Making Course Materials and Classes Accessible

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The following guidelines cover important aspects for making our courses accessible. “Accessibility” means making our courses usable and welcoming welcoming to all our students. These guidelines are best practices that apply to online, hybrid, and onsite courses.

It is particularly important to consider accessibility in online classes because student disabilities can be masked or invisible to instructors who are trying their best to optimize learning opportunities. Different learners need different affordances to achieve learning objectives. What’s more, if course design is inaccessible, in any way, we are creating a disabling and unwelcoming environment for our students. 

These guidelines are in three parts: Part 1 focuses on the nuts and bolts of accessibility and universal design for learning principles. Part 2 investigates ways to accommodate different learning styles. Part 3 challenges us to present access as a topic and practice in our classes so that our students can reflect on it as they compose their own texts. A core principle of writing instruction is examining the relationships between reader, writer, text, location, and modality. Paying close attention to the needs of potential audiences is important rhetorical training.

 

Part 1: How to make your documents accessible

Canvas

Accessibility really just means practicing a few good habits. The first habit you should practice is checking the accessibility of your Canvas course. 

Here’s how to check that your assignments are accessible: as you edit an assignment, you’ll see a little person symbol (by the red arrow below). Click on the person symbol and Canvas will tell you if there are accessibility issues.

This shows you the accessibility checker on Canvas

Description: The picture shows a screenshot of an assignment on Canvas. A red arrow indicates the accessibility checker, which is the symbol of a person.

 

Accessibility Basics

  • Use Word > Heading Styles in documents and Google Docs.
  • Make sure your PDF is more than just an image. Scanned documents are images (the Student Disability Center can convert those for you).
  • Add captions to videos. Consider describing in your text what is happening visually in the video.
  • Use Layouts in PowerPoint.
  • Add alternative text (Alt-text) to images.
  • Use description links instead of URLs. Also, hyperlink the whole phrase rather than a word (Ex. "prompt for the literature review" rather than just "prompt").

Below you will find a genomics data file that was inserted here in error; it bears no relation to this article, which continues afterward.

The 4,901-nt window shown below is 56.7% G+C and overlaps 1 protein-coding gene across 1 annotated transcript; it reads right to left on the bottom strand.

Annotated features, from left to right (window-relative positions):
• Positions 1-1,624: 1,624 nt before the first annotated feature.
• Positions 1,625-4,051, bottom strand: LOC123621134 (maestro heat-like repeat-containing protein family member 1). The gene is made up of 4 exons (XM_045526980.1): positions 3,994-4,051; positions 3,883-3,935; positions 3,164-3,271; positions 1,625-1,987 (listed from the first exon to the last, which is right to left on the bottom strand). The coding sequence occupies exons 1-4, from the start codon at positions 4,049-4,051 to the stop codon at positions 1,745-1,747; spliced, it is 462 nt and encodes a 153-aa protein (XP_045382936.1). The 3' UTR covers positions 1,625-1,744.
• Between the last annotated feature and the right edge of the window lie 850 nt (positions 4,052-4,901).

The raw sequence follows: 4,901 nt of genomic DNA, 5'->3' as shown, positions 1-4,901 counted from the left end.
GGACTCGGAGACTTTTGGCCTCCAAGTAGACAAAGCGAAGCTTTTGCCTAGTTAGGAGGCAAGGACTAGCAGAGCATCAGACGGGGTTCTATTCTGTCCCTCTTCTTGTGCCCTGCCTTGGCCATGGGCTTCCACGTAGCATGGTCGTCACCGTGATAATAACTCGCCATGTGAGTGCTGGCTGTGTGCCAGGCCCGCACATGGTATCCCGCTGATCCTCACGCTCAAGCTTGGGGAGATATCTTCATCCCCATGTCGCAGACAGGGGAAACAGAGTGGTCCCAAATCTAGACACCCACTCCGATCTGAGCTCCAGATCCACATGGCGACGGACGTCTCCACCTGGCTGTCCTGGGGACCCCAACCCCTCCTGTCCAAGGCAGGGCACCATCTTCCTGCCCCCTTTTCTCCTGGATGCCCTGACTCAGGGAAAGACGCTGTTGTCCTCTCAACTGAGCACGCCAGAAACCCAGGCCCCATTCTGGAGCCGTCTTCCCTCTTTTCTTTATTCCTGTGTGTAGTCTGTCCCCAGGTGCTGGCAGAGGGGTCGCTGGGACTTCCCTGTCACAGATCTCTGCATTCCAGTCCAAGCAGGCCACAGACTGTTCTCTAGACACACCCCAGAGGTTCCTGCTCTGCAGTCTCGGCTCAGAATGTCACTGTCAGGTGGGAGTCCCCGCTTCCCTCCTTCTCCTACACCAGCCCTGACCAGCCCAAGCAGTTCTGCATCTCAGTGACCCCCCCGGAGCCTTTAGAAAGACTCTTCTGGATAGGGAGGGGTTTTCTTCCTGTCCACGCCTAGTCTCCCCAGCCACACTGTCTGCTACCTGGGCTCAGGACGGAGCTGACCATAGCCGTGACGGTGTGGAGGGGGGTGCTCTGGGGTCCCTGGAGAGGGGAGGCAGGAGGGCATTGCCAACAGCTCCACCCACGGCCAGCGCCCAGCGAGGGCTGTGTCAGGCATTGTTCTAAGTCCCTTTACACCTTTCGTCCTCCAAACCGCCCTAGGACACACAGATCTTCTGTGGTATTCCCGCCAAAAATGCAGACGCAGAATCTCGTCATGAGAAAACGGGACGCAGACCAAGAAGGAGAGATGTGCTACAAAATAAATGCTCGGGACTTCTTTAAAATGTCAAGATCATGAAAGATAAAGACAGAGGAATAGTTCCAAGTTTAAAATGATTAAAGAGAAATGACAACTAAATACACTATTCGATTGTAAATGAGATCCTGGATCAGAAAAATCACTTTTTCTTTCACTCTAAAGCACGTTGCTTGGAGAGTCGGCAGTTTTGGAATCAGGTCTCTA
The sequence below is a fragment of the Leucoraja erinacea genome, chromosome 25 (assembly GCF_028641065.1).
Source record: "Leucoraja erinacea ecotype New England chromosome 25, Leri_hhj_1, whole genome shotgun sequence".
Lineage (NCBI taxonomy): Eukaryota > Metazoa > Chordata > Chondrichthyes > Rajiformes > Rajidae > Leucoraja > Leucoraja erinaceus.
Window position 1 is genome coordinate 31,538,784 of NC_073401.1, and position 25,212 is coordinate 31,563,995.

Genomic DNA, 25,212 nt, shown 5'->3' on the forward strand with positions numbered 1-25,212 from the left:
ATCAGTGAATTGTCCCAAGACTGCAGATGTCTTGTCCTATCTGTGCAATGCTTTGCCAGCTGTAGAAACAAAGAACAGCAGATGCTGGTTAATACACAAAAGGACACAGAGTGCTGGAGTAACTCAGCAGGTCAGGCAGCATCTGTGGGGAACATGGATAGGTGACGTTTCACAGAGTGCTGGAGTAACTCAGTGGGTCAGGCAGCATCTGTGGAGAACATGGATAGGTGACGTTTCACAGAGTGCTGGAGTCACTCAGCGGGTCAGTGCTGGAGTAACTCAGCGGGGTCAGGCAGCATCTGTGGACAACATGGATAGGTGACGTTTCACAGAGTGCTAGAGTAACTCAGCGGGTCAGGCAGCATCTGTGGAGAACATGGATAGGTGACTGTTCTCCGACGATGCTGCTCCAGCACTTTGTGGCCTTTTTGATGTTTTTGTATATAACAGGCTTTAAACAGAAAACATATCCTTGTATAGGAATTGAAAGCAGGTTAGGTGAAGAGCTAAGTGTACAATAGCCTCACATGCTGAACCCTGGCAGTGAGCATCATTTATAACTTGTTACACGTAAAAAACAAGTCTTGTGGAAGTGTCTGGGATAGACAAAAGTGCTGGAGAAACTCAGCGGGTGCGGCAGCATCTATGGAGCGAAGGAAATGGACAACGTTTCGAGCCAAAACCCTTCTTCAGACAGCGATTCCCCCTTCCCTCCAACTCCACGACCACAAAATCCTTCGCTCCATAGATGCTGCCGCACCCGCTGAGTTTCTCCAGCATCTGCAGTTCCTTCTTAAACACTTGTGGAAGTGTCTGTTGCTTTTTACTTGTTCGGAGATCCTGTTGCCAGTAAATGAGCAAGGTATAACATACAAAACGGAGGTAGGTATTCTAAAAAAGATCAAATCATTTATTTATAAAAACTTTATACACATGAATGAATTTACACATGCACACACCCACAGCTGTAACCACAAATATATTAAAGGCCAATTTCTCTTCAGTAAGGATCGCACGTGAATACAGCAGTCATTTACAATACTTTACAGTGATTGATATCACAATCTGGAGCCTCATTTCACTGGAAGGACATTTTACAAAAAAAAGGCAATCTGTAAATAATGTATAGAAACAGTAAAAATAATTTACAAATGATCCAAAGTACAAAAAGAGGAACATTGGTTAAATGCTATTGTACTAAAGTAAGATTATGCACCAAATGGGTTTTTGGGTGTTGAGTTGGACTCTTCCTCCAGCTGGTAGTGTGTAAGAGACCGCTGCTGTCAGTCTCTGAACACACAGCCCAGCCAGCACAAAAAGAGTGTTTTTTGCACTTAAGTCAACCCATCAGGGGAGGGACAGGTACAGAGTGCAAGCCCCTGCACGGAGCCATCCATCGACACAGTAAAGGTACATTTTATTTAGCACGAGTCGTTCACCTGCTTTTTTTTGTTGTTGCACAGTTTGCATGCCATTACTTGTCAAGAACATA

Adapted from Online Accessibility at Texas Tech.

 

Specific ways to make accessible syllabi and prompts

  • Use a 12–14 point sans serif font (e.g. Helvetica, Arial, Verdana, Tahoma). Serif fonts, which have feet on the characters, can blend text together for some readers.
  • Divide the page into two columns so that each line contains between 6-9 words. 
  • Use 1.5 line spacing. 
  • Break up text into smaller paragraphs of between 2–4 sentences. 
  • Avoid black text on a white background, which can produce glare. Instead use another dark font color on a light colored background, such as navy on light gray. 
  • Opt for bold over italics to emphasize text—the jagged lines can wash out text. 
  • Align text to the left. Centering makes it difficult to find the next line, and justified text looks like one overwhelming block. (“Text”) 
  • Table of contents summarizes items for quick navigation.
  • Internal hyperlinks connect to locations later in the document. 
  • Headings differentiate sections and create hierarchy.
  • Bulleting and numbering organize points into lists.
  • Tables compactly show multiple dimensions of data.
  • Text boxes block together related information.
  • Bolded or underlined text emphasizes key points. 

(see Womack, “Teaching is Accommodation”)

The Accessible Syllabus is another excellent resource.

 

More resources on Universal Design

Universal Design for Learning is the creation of products and environments to be usable by all people, to the greatest extent possible, without the need for adaptation or specialized design. UD is a very useful theory to support accessible design in our classes.